Comedian Paul Scheer Hired a Jack Nicholson Impersonator to Be His Best Man at His Wedding

The 'Veep' star even wrote an entire script for the impersonator, weaving in the titles of Nicholson's most famous movies

<p>Mat Hayward/Getty</p> Paul Scheer

Mat Hayward/Getty

Paul Scheer

The jokes didn't stop at comedian Paul Scheer's wedding.

Appearing on a recent episode of the Conan O'Brien Needs a Friend podcast, the Veep star, 48, revealed that he chose an unlikely person to serve as best man at his 2009 wedding to wife June Diane Raphael.

"The thing that was the best about our wedding was that [Raphael] let me hire a Jack Nicholson impersonator to be my best man," he told hosts O'Brien, Sona Movsesian and Matt Gourley.

However, his carefully laid plans to surprise and entertain his guests with the impersonator immediately went awry.

"This Jack Nicholson impersonator arrived to the wedding late and goes, 'Hey, sorry I'm late. I was at a party at Roman Polanski's house,' " he jokingly recalled, imitating the real Nicholson's deep, throaty voice. "That was his opening line."

Scheer then explained how the wedding venue was split with their parents and older adults on one side and all of the couple's friends on the other. "Now, our friends on the other side are having the best time, going, 'Oh this is insane' [in response to the impersonator]," he said. "And the people on the other side started going, 'I think he might know Jack Nicholson.' "

To make sure his "best man" was prepared, Scheer wrote him a script, awkwardly — but hilariously — working in the titles of Nicholson's most famous films.

"It's like, 'Paul and June are as good as it gets.' And, 'He was just a wolf, but he was going to give her some terms of endearment,' " the League star recounted, earning loud groans from the podcast hosts.

Gourley interjected, "What?! Did you get to One Flew Over the Cuckoo's Nest?" prompting Scheer to laugh and reply, "Oh, I did everything."

As it turned out, however, the Jack Nicholson impersonator wasn't quite up to the task at the moment.

"The day of the wedding, he pulls me aside and goes, 'You have a teleprompter?' I say, 'A teleprompter? No, it's a wedding, there's no teleprompter!' He goes, 'I'm not really going to remember too much of the speech.' "

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When Scheer suggested that the impersonator could read out the speech, he said he wouldn't be able to see the paper because of the Nicholson-inspired sunglasses he was wearing for the occasion.

Instead, the man decided to go rogue and improvise. "So he starts devolving into things that are not even Jack Nicholson. He goes, 'June and Paul, yummy yummy,' " Scheer recalled, earning big laughs from O'Brien, Movsesian and Gourley.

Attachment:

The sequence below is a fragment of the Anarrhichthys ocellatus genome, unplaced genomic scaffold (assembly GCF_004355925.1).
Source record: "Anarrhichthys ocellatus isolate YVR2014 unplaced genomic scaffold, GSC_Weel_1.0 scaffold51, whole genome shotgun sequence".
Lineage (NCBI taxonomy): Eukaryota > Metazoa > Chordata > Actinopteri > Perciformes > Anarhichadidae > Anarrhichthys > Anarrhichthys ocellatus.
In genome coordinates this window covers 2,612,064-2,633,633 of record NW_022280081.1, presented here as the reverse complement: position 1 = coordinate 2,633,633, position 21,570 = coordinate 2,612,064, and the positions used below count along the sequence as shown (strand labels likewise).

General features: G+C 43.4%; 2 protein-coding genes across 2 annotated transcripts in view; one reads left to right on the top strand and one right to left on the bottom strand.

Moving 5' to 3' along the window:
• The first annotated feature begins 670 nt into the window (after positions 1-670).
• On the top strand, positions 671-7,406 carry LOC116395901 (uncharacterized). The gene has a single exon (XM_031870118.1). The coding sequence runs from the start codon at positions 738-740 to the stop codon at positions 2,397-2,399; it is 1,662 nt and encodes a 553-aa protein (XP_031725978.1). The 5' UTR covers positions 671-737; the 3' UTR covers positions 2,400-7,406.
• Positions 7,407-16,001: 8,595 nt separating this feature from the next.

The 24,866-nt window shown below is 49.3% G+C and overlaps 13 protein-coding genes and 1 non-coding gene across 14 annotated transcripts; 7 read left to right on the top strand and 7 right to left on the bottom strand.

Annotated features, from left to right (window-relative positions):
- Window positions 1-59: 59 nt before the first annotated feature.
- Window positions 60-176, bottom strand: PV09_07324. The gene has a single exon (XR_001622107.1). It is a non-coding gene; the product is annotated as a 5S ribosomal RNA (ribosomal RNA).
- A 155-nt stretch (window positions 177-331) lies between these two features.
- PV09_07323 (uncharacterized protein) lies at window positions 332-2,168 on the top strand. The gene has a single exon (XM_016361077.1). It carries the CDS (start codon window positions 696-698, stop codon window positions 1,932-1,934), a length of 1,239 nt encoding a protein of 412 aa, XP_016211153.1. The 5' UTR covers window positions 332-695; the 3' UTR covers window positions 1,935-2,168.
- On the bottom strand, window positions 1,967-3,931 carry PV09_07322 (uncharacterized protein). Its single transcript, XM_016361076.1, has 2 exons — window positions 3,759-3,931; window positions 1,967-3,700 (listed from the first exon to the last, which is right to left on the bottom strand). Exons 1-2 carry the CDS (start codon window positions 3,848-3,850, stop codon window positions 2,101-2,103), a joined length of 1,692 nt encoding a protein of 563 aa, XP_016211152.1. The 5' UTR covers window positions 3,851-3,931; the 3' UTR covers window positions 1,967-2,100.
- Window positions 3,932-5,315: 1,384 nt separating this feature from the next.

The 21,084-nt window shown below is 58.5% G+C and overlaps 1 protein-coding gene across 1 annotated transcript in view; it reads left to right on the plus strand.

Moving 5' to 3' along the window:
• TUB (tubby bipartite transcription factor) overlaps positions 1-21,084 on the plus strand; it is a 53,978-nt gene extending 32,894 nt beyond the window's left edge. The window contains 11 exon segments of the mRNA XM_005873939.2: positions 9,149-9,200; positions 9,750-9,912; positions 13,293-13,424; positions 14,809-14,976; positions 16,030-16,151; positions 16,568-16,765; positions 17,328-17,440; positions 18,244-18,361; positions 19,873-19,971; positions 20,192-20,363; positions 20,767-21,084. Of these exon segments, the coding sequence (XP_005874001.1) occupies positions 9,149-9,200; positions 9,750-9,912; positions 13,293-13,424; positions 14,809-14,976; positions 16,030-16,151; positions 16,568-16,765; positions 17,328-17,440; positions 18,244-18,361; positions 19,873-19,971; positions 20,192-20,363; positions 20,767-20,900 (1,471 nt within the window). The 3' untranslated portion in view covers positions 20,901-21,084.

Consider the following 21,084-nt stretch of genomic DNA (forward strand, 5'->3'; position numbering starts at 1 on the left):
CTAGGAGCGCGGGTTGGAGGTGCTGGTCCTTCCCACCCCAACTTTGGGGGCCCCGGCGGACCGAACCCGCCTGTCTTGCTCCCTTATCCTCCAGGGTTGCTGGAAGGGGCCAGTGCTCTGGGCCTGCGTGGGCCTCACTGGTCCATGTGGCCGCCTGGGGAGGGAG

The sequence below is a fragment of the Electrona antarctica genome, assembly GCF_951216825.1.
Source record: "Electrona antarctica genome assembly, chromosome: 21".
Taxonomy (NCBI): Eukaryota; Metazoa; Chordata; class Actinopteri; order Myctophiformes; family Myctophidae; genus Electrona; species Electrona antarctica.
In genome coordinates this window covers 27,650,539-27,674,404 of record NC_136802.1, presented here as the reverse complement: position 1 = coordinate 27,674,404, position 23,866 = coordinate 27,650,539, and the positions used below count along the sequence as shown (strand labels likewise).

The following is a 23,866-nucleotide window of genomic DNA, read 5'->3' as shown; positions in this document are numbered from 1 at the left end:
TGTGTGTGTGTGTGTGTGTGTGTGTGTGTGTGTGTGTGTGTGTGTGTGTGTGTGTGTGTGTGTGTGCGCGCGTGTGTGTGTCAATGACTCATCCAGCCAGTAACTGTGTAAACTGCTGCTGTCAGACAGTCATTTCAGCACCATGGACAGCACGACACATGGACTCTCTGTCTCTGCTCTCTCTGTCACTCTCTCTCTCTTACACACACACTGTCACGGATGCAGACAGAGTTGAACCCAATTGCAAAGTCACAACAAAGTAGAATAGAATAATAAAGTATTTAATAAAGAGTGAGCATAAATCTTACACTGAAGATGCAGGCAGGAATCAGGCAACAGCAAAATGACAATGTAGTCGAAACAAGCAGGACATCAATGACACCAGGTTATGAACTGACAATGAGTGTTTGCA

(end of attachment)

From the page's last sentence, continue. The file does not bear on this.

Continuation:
<p>Axelle/Bauer-Griffin/FilmMagic</p> Paul Scheer and wife June Diane Raphael


Paul Scheer and wife June Diane Raphael

While Scheer's best man stunt was a flop, the actor said it made him realize that Raphael — an actress best known for starring in Grace and Frankie — is the one for him.

"I did know that I married the right person that when I brought that up to June, she was like, 'You can have him.' And that was a nice moment," he said.

Related: Paul Scheer Reflects on the Joys of Parenthood, Like Poop Shrapnel and Fewer Showers (Exclusive)

Scheer recently opened up to PEOPLE about his newest project, Joyful Recollections of Trauma, a collection of personal essays set to be released on Tuesday, May 21. He revealed that his wife, 44, encouraged him to share a particularly vulnerable chapter about being diagnosed with ADHD as an adult and how the disorder impacted his childhood.

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“The one chapter I struggled with the most was the ADHD chapter that's at the end because it was something that I got diagnosed with as an older person, as a person with a child,” he said. (He and Raphael share two sons, Gus and Sam.)

“She's like, ‘It's the first time I feel like I understood you, like I understood what having your issue is like,' " Scheer said of Raphael reading the chapter. "And it's been odd because it's the one thing that I've told really no one."

He told PEOPLE he's now glad he included the section in the book, as he knows readers facing similar challenges will connect to his candid personal experience.

“I felt like I realize now I like that chapter being in it because I'm like, ‘Oh, if I would've read that chapter, I might have checked myself out if someone else wrote it,’ ” he explained. “And really, that's how I found out that I had ADHD, was [by] reading other people's dealing with it. So that was something that was really hard for me to be out there with, but also I'm now proud that it's there.”

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